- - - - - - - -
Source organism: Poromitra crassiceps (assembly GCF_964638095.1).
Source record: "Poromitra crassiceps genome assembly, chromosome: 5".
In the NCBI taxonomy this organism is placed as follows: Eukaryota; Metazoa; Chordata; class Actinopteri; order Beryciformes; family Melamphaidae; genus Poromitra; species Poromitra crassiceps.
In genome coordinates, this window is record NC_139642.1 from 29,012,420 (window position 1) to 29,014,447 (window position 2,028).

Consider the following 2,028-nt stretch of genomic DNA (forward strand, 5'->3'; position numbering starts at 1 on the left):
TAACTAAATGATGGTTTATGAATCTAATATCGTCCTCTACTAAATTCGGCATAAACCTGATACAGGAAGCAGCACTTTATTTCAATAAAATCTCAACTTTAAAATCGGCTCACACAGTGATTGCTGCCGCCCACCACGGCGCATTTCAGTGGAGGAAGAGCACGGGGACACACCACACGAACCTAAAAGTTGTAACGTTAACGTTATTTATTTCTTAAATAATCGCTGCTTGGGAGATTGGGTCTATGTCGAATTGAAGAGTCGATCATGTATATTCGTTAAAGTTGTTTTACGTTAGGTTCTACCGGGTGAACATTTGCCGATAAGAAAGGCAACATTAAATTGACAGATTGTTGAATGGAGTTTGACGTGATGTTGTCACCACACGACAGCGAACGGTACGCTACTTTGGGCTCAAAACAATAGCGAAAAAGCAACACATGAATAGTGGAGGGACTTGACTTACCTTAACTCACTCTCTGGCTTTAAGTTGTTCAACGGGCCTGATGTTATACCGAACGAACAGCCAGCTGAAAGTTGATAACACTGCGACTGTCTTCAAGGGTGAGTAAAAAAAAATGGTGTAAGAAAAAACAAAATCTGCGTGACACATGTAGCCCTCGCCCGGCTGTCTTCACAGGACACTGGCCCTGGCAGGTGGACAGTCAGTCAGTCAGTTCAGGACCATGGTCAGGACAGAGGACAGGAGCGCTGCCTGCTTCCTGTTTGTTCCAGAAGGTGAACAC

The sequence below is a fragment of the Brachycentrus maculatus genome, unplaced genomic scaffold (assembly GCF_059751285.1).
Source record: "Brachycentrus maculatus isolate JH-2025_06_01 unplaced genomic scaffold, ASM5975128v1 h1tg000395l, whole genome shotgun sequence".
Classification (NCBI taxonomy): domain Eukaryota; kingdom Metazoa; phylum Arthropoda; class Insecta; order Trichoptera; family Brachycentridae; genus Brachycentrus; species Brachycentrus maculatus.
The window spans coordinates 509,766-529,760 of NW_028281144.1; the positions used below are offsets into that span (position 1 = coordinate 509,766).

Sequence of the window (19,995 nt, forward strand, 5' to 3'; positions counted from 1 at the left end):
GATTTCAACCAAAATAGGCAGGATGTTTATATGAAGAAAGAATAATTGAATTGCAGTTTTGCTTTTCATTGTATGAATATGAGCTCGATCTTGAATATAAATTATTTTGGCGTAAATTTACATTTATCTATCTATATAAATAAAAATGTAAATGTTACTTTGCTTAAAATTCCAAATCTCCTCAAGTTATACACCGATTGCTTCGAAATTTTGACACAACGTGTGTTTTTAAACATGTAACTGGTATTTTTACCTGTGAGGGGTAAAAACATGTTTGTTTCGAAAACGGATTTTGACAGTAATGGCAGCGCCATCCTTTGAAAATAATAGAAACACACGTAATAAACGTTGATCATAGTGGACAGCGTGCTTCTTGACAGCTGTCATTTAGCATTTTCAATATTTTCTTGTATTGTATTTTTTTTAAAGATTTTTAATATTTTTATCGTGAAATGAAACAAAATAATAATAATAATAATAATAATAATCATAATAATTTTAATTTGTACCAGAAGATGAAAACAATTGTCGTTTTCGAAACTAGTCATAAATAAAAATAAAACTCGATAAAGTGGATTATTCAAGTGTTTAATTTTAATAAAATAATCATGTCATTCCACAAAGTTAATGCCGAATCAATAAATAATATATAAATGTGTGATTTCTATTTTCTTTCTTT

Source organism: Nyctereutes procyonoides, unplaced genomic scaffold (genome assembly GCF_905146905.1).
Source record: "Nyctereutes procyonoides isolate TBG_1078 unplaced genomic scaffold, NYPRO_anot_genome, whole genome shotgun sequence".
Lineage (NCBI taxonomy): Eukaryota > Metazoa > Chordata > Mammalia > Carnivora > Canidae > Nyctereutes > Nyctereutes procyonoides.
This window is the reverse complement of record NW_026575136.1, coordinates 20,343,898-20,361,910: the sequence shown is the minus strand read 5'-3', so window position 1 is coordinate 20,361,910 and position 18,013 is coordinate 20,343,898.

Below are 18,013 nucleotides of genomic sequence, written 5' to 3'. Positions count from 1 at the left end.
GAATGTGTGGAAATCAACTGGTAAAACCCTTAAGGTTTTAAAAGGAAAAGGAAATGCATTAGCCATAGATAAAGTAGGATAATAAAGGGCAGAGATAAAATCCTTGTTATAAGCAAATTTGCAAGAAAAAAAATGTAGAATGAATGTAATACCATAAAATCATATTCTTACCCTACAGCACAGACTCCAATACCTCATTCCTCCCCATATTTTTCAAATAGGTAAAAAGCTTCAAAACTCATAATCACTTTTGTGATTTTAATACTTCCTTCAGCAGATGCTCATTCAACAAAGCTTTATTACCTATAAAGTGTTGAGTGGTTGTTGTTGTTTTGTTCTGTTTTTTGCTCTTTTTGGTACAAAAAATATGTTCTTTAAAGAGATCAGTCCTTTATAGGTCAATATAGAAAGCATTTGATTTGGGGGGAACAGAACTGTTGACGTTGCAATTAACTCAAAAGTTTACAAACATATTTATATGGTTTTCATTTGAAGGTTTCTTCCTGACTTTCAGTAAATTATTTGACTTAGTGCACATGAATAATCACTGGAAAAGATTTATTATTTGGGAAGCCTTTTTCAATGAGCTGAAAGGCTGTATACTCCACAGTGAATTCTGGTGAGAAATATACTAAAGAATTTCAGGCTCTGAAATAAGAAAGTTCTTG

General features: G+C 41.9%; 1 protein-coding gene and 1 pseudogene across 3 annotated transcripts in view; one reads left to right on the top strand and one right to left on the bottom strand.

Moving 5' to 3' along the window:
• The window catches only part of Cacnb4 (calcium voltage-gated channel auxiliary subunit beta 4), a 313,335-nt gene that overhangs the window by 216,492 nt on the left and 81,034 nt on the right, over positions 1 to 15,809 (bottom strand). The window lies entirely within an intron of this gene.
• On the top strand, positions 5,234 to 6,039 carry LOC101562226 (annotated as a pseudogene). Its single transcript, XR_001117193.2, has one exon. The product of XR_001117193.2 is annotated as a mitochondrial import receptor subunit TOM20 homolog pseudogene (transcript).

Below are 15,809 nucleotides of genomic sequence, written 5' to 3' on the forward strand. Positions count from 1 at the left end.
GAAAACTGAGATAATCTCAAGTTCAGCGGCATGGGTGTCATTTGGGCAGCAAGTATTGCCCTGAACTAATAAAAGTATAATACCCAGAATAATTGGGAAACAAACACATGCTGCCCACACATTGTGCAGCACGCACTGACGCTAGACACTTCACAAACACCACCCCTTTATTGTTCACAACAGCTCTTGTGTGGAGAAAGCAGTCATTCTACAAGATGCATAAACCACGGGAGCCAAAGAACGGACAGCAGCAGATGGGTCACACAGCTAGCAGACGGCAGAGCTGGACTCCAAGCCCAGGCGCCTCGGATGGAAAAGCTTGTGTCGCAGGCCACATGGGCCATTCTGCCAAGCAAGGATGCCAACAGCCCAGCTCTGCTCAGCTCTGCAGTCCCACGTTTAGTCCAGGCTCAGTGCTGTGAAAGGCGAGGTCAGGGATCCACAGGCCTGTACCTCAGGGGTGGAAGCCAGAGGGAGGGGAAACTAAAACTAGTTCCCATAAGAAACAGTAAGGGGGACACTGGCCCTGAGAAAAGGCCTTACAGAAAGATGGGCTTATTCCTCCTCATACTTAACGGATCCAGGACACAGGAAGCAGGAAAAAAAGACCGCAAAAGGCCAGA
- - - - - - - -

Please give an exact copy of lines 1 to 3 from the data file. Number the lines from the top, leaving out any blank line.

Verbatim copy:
Source organism: Poromitra crassiceps (assembly GCF_964638095.1).
Source record: "Poromitra crassiceps genome assembly, chromosome: 5".
In the NCBI taxonomy this organism is placed as follows: Eukaryota; Metazoa; Chordata; class Actinopteri; order Beryciformes; family Melamphaidae; genus Poromitra; species Poromitra crassiceps.